French President Chirac Won't Seek Re-Election
DEBBIE ELLIOTT, host:
While the new crop of French politicians were making the rounds at the agriculture fair, one of the nation's old guard is bowing out. President Jacques Chirac announced today that he's retiring from national politics. Eleanor Beardsley's back on the line from Paris. Eleanor, what did Chirac say in his nationally televised address to the French people today?
ELEANOR BEARDSLEY: Well, it was mostly a very emotional goodbye to the French people. He expressed his love and devotion to the magnificent country of France, he said, and to the French people. And he didn't talk about this year's race. He said I'll have time to endorse a candidate later. He just told them how grateful and how happy he was to have served them for the past 45 years.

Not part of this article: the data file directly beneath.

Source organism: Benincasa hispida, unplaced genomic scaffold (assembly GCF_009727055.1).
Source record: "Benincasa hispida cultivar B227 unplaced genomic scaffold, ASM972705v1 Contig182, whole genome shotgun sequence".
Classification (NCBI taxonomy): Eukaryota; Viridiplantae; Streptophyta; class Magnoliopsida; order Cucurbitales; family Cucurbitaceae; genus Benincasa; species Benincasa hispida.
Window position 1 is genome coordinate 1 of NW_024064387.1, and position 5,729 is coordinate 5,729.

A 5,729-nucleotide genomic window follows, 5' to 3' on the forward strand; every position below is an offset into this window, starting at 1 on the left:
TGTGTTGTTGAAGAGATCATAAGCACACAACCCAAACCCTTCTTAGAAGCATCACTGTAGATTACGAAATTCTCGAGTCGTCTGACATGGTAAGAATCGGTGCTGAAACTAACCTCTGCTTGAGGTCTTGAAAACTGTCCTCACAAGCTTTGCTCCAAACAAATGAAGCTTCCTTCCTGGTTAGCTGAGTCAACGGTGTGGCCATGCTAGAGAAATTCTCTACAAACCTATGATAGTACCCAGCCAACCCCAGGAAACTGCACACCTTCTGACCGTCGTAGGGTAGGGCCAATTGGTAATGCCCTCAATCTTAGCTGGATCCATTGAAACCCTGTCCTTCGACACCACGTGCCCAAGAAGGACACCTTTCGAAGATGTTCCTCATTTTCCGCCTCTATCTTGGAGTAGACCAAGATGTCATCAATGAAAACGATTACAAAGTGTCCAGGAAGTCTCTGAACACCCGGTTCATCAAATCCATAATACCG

ELLIOTT: Chirac has been an outspoken critic of the war in Iraq. Is the war a big issue in the presidential campaign?
BEARDSLEY: Not at all, because the French pretty much see this as they were right on this issue. They feel even the U.S. has come around to their point of view. So there's no debate on Iraq. And in France everyone considers it's been a total failure.
ELLIOTT: Now, as you said, Eleanor, Chirac has had 45 years in national politics. What do you think is going to be his political legacy?
BEARDSLEY: Well, his political legacy will definitely be on the international stage. He's seen as a failure for internal politics. He didn't manage to bring about pretty much any of the reforms he talked about making. But on the international stage, he was the figurehead for France. He led the opposition to the Iraq war and today the French people say that he was right to do that. He was a grand man to represent France internationally. That's his legacy.
ELLIOTT: Thanks very much. Reporter Eleanor Beardsley in Paris.
BEARDSLEY: Good to be with you.
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